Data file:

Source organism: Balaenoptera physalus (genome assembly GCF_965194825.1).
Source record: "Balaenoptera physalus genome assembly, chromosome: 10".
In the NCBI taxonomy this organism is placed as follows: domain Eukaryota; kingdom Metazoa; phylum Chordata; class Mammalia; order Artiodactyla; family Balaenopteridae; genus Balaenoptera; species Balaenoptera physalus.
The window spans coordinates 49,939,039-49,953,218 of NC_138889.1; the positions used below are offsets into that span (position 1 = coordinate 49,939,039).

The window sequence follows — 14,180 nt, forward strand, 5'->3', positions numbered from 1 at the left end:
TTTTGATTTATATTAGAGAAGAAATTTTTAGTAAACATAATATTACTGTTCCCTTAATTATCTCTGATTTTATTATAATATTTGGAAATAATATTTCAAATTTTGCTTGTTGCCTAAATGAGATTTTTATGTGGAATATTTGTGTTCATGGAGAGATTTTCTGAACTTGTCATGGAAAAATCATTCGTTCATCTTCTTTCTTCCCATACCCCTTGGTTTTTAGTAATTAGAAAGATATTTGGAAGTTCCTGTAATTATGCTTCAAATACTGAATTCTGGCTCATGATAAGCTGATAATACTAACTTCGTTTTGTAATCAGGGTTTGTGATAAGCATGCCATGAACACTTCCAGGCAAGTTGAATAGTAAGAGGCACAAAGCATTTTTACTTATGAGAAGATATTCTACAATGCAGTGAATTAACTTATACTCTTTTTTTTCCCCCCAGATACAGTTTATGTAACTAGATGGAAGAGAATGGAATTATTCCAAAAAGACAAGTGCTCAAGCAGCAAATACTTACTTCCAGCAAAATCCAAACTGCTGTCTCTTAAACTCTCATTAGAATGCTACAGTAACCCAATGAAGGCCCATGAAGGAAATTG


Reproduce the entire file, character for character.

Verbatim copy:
Source organism: Balaenoptera physalus (genome assembly GCF_965194825.1).
Source record: "Balaenoptera physalus genome assembly, chromosome: 10".
In the NCBI taxonomy this organism is placed as follows: domain Eukaryota; kingdom Metazoa; phylum Chordata; class Mammalia; order Artiodactyla; family Balaenopteridae; genus Balaenoptera; species Balaenoptera physalus.
The window spans coordinates 49,939,039-49,953,218 of NC_138889.1; the positions used below are offsets into that span (position 1 = coordinate 49,939,039).

The window sequence follows — 14,180 nt, forward strand, 5'->3', positions numbered from 1 at the left end:
TTTTGATTTATATTAGAGAAGAAATTTTTAGTAAACATAATATTACTGTTCCCTTAATTATCTCTGATTTTATTATAATATTTGGAAATAATATTTCAAATTTTGCTTGTTGCCTAAATGAGATTTTTATGTGGAATATTTGTGTTCATGGAGAGATTTTCTGAACTTGTCATGGAAAAATCATTCGTTCATCTTCTTTCTTCCCATACCCCTTGGTTTTTAGTAATTAGAAAGATATTTGGAAGTTCCTGTAATTATGCTTCAAATACTGAATTCTGGCTCATGATAAGCTGATAATACTAACTTCGTTTTGTAATCAGGGTTTGTGATAAGCATGCCATGAACACTTCCAGGCAAGTTGAATAGTAAGAGGCACAAAGCATTTTTACTTATGAGAAGATATTCTACAATGCAGTGAATTAACTTATACTCTTTTTTTTCCCCCCAGATACAGTTTATGTAACTAGATGGAAGAGAATGGAATTATTCCAAAAAGACAAGTGCTCAAGCAGCAAATACTTACTTCCAGCAAAATCCAAACTGCTGTCTCTTAAACTCTCATTAGAATGCTACAGTAACCCAATGAAGGCCCATGAAGGAAATTG